- Editor has sole responsibility for the acceptance or the rejection of a submitted manuscript;
- Editor may reject a submitted manuscript without resort to formal peer review if she or he considers the manuscript to be inappropriate for the Journal and outside its scope;
- Editor should make all reasonable effort to process submitted manuscripts in an efficient and timely manner;
- Editor, Associate Editors, and members of the Editorial Board should treat the peer review process as entirely confidential, and neither the submitted manuscript, nor information about the submitted manuscript, nor correspondence related to their peer review should be shared or circulated to any person not engaged in the peer review process;
- Editor should arrange for responsibility for the peer review of any manuscript authored by her- or himself to be delegated to an Associate Editor. Any data or analysis presented in a submitted manuscript should not be used in a Editor's own research except with the consent of the author;
- If a Editor is presented with convincing evidence that a submitted article is under consideration elsewhere, or has already been published, then the Editor may reject the article forthwith, and, in consultation with Editorial Board, reserve the right to impose sanctions on the submitting author;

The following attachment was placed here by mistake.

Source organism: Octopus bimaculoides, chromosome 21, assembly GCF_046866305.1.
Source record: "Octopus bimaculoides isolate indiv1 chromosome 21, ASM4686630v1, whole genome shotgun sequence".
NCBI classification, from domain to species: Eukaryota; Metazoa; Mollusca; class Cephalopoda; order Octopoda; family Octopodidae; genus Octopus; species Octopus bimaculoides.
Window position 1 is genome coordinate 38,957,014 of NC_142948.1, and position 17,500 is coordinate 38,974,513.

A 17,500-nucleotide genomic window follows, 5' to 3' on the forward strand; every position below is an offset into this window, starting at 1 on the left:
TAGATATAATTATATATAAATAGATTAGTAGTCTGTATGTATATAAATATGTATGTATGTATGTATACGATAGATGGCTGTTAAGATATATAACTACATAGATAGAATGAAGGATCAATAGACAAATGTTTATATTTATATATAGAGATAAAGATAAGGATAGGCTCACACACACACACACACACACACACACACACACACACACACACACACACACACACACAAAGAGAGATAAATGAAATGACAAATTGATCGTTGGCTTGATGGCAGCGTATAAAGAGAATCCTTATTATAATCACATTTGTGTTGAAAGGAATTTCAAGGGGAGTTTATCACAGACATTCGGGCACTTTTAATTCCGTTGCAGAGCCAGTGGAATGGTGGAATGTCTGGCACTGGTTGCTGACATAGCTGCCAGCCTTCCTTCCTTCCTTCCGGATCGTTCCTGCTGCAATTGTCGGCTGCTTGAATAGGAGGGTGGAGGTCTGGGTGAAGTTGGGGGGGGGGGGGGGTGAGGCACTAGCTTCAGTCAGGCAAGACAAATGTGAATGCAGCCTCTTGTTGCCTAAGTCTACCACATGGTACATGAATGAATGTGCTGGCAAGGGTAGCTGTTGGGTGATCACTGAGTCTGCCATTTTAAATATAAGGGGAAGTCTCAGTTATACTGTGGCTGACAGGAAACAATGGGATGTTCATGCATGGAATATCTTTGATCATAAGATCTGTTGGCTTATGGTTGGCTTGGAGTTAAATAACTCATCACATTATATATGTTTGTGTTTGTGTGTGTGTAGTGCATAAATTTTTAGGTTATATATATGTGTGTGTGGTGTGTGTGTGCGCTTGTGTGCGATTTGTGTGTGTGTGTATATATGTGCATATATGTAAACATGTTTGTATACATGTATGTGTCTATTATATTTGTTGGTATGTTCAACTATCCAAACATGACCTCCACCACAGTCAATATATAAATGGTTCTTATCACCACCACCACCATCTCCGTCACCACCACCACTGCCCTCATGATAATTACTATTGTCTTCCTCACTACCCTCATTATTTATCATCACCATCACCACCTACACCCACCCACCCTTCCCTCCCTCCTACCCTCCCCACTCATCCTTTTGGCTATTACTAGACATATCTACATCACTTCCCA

- If a Editor is presented with convincing evidence that the main substance or conclusions of an article published in the Journal are erroneous, then, in consultation with Editorial Board, the Editor should facilitate publication of an appropriate Corrigendum or Erratum;
- Editor who is in receipt of a Letter which offers evidence that the substance of, or sections within, a published article, are erroneous, may consider publication of the Letter as a Comment, to which the author may offer a Response, and the Commentator a Rejoinder. The Editor should subject all Comments, Responses, and rejoinders to peer review;
- If a Editor is presented with convincing evidence that an article is under consideration by another Journal, or has been previously published, then the Editor may reject the article forthwith, and, in consultation with Editorial Board, reserve the right to impose sanctions on the submitting author;
- If a Editor is presented with convincing evidence that an article or parts of an article reproduce text, tables, or figures which are copyrighted to a third party, but which have not been quoted, cited, or acknowledged in the article, then, in consultation with Editorial Board, the Editor should facilitate a Retraction of the article, and, in consultation with Editorial Board, reserve the right to impose sanctions on the author.
We ask peer reviewers to make every reasonable effort to ensure the following criteria are taken into account for those submitted manuscripts they have agreed to peer review.
- To contribute to the decision-making process, and to assist in improving the quality of the published paper by reviewing the manuscript objectively, in a timely manner;